Set in turn-of-the-century New York City, Murder on St. Mark's Place is the second mystery featuring midwife Sarah Brandt and police detective Frank Malloy. Fascinating historical details, well-drawn characters and a strong thread of romantic suspense make this tale an enjoyable read.
Sarah helps deliver a child to a poor German immigrant, Agnes Otto, on the same day that Agnes learns of the murder of her younger sister, Gerda. Gerda had been what was referred to as a "Charity Girl."
Charity girls came from poor but respectable families; their good times and fripperies, like jewelry and hats, were paid for by men in exchange for sexual favors. Gerda lived that kind of fast life until the night she did not make it home; the next day her badly beaten body was found in an alley.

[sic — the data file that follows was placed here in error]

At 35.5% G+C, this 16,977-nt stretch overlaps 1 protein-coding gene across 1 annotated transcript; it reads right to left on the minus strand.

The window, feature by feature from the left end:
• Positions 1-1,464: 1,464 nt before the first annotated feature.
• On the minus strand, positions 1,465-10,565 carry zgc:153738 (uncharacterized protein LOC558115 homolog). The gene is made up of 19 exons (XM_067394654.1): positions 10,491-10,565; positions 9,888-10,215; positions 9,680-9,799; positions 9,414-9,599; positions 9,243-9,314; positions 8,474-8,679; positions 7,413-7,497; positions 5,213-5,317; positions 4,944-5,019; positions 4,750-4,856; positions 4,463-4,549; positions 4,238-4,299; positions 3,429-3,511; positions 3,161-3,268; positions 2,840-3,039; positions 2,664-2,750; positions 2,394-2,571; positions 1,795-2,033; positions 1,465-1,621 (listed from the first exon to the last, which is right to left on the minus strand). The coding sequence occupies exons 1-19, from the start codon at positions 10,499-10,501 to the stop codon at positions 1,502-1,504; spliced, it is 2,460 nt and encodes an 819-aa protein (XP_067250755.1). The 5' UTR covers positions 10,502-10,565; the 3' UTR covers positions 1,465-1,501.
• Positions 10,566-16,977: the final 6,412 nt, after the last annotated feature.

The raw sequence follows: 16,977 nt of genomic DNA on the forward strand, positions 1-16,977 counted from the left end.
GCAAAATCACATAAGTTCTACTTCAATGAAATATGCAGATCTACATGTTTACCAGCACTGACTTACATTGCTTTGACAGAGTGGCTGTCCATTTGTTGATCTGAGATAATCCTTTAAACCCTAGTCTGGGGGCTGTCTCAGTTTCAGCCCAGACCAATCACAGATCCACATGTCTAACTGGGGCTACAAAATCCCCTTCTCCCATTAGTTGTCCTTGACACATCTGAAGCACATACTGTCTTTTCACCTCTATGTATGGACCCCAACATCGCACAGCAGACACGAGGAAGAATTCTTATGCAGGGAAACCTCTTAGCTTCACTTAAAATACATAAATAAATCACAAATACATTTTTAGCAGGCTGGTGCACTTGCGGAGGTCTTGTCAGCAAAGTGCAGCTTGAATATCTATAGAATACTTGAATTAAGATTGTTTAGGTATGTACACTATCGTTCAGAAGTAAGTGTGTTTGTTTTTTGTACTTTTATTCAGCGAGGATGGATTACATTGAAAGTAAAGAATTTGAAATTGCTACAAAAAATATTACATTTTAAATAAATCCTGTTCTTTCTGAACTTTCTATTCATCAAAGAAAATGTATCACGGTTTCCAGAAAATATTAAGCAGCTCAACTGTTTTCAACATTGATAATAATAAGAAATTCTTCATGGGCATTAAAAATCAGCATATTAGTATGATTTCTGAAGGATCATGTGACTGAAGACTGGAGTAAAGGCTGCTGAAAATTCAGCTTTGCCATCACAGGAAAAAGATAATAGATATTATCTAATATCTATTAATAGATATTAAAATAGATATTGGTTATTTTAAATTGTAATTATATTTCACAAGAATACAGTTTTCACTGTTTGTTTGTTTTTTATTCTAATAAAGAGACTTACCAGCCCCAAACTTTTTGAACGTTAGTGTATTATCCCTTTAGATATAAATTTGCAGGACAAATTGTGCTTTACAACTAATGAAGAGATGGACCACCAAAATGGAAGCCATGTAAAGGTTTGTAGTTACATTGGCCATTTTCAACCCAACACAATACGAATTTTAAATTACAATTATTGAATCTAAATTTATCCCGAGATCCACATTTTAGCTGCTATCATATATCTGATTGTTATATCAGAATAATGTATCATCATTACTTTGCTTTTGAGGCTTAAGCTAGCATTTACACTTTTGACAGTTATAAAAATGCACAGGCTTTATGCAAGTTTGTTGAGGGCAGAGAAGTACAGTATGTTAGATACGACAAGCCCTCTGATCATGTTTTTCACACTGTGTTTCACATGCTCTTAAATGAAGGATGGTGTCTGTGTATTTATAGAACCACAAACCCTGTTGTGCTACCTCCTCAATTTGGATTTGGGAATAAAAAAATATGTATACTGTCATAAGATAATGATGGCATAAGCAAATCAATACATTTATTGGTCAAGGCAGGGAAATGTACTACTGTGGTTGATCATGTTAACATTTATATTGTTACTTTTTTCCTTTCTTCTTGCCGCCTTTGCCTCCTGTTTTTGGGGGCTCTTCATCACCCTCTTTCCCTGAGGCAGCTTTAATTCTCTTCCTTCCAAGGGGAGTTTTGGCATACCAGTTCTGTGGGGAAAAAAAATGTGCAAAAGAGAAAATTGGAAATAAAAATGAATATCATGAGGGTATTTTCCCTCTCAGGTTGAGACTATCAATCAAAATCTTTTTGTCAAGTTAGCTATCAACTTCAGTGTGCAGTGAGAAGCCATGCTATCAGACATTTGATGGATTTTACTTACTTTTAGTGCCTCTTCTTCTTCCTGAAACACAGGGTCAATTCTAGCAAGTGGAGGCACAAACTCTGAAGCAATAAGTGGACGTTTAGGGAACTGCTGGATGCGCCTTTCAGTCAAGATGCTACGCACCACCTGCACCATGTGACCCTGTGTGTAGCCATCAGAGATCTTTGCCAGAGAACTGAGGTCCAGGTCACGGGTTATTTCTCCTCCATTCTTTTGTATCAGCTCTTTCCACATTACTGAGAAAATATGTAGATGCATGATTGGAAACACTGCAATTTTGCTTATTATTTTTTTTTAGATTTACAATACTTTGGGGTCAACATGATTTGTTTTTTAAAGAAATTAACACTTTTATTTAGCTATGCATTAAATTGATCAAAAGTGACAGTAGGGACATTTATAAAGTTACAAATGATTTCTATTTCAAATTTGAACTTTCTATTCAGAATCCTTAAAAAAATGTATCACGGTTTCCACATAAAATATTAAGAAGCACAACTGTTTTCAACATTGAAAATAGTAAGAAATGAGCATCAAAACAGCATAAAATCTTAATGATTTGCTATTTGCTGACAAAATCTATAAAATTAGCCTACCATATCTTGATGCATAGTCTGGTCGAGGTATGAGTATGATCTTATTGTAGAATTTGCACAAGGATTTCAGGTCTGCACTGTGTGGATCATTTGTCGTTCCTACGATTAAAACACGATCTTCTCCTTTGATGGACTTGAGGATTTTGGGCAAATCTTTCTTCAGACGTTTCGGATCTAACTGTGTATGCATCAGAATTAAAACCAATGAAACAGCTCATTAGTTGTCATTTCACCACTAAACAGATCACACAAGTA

Agnes is distraught over her sister's murder and Sarah can't assure her that the police will find the killer. In the late 19th century, New York City police do not spend a great deal of time investigating murders unless the victim's family pays them to do so.
So Sarah takes it upon herself to investigate Gerda's demise and soon learns that Gerda is not the first Charity Girl to be beaten to death. She calls upon Detective Sergeant Frank Malloy for help and the two find themselves going to Coney Island and taking a walk on the wild side to find a killer who preys upon poor young women who've gone astray.
While the mystery in Murder on St. Mark's Place is not particularly complex, the process of investigating and revealing the Charity Girl murderer is very entertaining. Sarah and Frank are appealing characters, honest and true to their time; Ms. Thompson develops their budding friendship in small but very satisfying stages.
And, I like the way she leaves you wanting more; I'm looking forward to the next installment in the lives of these two interesting characters. In addition, the author recreates old New York with the kind of detail history-loving mystery-readers really enjoy.